During growth, emphasis is on competition, and large differences in economic and energetic welfare develop; competitive exclusion, instability, poverty, and unequal wealth are characteristic. During steady state, competition is controlled and eliminated, being replaced with regulatory systems, high division and diversity of labor, uniform energy distributions, little change, and growth only for replacement purposes. Love of stable-system quality replaces love of net gain. Religious ethics adopt something closer to that of those primitive peoples that were formerly dominant in zones of the world with cultures based on the steady energy flows from the sun. Socialistic ideals about distribution are more consistent with steady state than growth.

8. The successfully competing economy must use its net output of richer-quality energy flows to subsidize the poorer-quality energy flow so that the total power is maximized. 

In ecosystems, diversity of species develop that allow more of the energies to be tapped. Many of the species that are specialists in getting lesser and residual energies receive subsidies from the richer components. For example, the sun leaves on top of trees transport fuels that help the shaded leaves so they can get some additional energy from the last rays of dim light reaching the forest floor. The system that uses its excess energies in getting a little more energy, even from sources that would not be net yielding alone, develops more total work and more resources for total survival. In similar ways, we now use our rich fossil fuels to keep all kinds of goods and services of our economy cheap so that the marginal kinds of energies may receive the subsidy benefit that makes them yielders, whereas they would not be able to generate much without the subsidy. Figure 4 shows the role of diversity in tapping auxiliary energies and maintaining flexibility to changing sources.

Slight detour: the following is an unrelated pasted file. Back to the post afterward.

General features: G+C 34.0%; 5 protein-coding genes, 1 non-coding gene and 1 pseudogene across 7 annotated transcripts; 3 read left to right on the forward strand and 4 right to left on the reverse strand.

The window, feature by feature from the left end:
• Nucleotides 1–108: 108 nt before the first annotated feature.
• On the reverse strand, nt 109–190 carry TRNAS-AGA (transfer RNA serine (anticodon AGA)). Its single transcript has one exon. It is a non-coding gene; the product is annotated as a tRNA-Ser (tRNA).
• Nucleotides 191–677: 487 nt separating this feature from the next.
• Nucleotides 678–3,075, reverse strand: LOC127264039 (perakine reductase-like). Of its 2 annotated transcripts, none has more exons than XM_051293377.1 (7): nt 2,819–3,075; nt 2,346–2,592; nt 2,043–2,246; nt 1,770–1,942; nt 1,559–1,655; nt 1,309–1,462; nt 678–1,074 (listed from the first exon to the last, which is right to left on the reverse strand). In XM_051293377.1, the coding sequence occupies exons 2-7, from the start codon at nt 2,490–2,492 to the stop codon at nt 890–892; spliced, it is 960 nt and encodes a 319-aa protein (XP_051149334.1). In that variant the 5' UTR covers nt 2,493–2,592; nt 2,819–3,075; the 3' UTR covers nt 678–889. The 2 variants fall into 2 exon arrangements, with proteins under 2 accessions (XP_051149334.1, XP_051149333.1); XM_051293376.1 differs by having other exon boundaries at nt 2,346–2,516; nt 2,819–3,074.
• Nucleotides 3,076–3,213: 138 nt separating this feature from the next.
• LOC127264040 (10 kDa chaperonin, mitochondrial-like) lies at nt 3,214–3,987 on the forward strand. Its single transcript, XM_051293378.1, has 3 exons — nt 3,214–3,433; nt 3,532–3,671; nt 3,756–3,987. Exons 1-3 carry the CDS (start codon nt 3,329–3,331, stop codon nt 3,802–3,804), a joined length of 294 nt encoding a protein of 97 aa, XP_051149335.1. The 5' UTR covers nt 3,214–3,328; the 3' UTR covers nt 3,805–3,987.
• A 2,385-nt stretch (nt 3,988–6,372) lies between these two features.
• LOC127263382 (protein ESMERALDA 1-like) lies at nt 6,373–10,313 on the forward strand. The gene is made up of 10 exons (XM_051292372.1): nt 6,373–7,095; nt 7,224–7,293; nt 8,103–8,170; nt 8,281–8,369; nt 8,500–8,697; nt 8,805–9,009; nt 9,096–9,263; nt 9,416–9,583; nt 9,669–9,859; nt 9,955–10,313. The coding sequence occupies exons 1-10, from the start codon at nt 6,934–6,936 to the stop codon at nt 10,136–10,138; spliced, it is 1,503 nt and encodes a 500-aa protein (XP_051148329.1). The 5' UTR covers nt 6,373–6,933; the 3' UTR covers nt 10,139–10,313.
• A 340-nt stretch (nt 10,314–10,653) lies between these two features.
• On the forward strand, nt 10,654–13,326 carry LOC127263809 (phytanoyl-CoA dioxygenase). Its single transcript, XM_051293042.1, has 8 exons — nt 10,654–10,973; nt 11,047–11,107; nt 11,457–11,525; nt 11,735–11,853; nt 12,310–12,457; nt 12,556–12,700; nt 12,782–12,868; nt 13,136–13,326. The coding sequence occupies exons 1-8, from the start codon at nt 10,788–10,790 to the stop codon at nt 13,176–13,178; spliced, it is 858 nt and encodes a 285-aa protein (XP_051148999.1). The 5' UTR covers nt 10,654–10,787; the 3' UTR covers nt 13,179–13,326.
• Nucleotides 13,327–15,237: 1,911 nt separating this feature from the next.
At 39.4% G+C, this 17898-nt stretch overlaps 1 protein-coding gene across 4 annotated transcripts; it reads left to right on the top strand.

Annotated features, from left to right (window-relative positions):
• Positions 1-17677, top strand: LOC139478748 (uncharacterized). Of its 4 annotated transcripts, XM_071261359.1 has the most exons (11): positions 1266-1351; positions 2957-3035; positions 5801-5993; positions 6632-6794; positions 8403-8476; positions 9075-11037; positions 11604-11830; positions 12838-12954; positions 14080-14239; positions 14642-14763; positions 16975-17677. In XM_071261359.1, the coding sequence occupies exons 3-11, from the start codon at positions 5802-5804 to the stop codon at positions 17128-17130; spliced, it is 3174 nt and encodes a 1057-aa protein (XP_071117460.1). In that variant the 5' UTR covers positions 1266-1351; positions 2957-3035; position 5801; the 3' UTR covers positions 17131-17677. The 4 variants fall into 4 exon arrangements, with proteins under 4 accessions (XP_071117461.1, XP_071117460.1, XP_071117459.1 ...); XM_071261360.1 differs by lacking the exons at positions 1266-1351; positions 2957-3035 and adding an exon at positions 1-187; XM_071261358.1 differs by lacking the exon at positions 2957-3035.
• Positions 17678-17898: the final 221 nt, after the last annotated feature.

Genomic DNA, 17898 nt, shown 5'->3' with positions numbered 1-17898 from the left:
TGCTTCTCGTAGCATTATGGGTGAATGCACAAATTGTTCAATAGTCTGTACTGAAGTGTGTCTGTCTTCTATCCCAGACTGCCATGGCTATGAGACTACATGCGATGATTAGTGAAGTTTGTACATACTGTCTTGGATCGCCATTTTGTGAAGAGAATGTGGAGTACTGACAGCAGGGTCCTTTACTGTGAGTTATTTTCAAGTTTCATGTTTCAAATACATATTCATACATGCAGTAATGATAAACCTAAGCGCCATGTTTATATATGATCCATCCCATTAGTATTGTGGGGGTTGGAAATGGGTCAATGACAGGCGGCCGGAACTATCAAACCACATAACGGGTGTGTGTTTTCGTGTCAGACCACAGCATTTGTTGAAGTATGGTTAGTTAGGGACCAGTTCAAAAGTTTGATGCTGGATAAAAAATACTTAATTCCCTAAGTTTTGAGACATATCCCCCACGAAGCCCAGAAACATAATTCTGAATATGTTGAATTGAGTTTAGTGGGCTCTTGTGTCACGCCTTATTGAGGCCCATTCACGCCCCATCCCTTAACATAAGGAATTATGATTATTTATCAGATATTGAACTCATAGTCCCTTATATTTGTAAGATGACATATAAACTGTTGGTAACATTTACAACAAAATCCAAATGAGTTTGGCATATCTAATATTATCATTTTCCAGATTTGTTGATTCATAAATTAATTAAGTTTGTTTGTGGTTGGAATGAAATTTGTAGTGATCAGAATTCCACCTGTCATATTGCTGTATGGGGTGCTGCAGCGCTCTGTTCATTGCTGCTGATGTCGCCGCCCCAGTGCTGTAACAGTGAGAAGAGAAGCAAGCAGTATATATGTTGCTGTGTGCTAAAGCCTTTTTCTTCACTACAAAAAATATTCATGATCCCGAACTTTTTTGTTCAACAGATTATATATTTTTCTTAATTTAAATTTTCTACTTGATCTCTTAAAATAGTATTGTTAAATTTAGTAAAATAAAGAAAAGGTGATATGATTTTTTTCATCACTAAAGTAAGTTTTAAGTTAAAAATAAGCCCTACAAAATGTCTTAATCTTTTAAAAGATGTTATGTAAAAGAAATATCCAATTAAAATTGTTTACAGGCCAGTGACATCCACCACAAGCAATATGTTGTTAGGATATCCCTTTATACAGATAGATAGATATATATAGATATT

9. Energy sources which are now marginal, being supported by hidden subsidies based on fossil fuel, become less economic when the hidden subsidy is removed. 

A corollary of the previous principle of using rich energies to subsidize marginal ones is that the marginal energy sources will not be as net yielding later, since there will be no subsidy. This truth is often stated backwards in economists' concepts because there is inadequate recognition of external changes in energy quality. Often they propose that marginal energy sources will be economic later when the rich sources are gone. An energy source is not a source unless it is contributing yields, and ability of marginal sources to yield goes down as the other sources of subsidy become poorer. Figure 4 shows these relationships.

10. Increasing energy efficiency with new technology is not an energy solution, since most technological innovations are really diversions of cheap energy into hidden subsidies in the form of fancy, energy-expensive structures.